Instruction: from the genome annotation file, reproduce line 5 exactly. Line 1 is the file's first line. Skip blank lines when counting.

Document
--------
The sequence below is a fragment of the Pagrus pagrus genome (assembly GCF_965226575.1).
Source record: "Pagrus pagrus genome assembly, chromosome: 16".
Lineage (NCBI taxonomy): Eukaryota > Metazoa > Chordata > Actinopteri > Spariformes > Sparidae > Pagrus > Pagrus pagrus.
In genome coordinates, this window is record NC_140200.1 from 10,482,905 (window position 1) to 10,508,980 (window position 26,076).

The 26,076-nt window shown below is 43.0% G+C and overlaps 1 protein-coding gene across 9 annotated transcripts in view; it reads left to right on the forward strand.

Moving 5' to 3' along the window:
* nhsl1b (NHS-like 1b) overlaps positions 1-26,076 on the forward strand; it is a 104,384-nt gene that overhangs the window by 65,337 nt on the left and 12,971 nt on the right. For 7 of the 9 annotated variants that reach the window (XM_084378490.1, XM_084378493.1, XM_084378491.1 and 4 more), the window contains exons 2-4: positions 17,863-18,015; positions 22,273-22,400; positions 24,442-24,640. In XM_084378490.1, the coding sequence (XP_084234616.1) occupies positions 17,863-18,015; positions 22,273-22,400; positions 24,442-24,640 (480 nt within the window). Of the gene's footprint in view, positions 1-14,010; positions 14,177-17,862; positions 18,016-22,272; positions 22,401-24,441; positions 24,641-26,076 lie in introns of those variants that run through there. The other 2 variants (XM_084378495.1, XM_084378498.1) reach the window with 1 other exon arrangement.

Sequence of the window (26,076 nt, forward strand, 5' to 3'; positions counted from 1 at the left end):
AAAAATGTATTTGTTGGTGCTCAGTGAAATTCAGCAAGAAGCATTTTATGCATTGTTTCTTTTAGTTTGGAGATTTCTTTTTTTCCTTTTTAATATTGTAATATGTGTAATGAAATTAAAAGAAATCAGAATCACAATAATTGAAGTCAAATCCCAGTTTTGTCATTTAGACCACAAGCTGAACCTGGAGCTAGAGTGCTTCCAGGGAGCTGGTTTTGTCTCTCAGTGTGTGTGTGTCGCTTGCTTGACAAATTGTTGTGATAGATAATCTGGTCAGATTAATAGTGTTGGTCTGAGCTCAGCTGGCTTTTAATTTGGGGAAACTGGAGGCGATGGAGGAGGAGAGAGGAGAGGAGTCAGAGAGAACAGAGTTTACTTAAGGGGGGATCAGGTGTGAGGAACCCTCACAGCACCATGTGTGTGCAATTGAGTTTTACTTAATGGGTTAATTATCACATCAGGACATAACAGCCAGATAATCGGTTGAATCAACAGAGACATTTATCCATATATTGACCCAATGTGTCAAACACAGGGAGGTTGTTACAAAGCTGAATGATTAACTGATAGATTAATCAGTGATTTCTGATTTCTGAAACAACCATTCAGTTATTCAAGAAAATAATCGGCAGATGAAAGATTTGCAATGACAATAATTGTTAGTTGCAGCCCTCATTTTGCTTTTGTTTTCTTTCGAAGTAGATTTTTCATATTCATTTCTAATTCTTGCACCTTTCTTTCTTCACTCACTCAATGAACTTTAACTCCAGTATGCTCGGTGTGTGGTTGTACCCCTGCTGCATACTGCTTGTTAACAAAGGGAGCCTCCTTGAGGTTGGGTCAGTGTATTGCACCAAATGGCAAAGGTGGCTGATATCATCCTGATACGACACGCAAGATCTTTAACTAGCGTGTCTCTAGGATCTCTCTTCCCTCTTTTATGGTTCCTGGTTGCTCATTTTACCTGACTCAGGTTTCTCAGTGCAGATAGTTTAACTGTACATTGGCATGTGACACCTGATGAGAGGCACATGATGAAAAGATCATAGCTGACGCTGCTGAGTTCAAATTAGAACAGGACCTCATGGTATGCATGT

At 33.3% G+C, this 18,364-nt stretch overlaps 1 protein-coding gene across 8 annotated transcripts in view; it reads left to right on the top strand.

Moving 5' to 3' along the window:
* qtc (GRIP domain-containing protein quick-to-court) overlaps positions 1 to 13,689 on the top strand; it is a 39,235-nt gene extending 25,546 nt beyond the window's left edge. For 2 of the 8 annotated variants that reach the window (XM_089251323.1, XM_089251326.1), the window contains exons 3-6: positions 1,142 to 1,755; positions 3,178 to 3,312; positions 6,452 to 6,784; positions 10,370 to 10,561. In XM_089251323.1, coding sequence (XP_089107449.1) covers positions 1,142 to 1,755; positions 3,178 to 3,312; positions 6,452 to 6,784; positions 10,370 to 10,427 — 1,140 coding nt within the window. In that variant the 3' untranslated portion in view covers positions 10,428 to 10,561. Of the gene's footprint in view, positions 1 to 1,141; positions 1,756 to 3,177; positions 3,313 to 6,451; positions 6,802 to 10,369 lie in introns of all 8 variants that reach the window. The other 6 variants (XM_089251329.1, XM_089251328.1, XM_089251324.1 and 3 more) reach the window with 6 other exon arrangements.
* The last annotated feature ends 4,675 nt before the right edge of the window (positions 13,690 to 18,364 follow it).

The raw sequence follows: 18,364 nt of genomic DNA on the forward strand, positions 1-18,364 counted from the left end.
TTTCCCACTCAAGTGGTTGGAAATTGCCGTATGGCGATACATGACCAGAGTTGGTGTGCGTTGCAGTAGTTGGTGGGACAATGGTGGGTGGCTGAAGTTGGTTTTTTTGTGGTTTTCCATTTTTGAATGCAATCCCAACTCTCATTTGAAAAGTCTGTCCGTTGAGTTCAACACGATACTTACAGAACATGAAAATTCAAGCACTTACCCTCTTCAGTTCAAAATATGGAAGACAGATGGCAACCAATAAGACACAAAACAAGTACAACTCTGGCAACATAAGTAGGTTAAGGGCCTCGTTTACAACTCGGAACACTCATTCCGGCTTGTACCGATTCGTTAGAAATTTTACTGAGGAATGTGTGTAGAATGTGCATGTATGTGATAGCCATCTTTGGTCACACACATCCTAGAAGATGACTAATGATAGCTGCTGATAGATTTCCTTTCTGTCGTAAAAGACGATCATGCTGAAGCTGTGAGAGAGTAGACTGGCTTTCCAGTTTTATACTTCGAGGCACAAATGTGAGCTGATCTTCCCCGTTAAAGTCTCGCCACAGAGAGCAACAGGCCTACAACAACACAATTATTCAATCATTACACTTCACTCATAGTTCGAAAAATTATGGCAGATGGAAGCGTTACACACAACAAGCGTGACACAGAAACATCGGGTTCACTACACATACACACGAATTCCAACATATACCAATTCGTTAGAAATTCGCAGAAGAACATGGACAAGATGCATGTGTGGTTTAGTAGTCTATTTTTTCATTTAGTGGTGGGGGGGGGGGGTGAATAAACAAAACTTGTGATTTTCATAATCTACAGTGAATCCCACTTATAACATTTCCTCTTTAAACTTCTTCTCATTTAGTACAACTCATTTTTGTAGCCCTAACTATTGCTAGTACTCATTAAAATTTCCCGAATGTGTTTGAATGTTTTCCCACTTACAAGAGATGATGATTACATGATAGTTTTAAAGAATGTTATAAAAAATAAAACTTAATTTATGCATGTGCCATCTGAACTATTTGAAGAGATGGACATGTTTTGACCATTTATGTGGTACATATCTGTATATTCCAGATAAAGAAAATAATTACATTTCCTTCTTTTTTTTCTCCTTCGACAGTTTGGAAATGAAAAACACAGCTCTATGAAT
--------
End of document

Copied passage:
The 26,076-nt window shown below is 43.0% G+C and overlaps 1 protein-coding gene across 9 annotated transcripts in view; it reads left to right on the forward strand.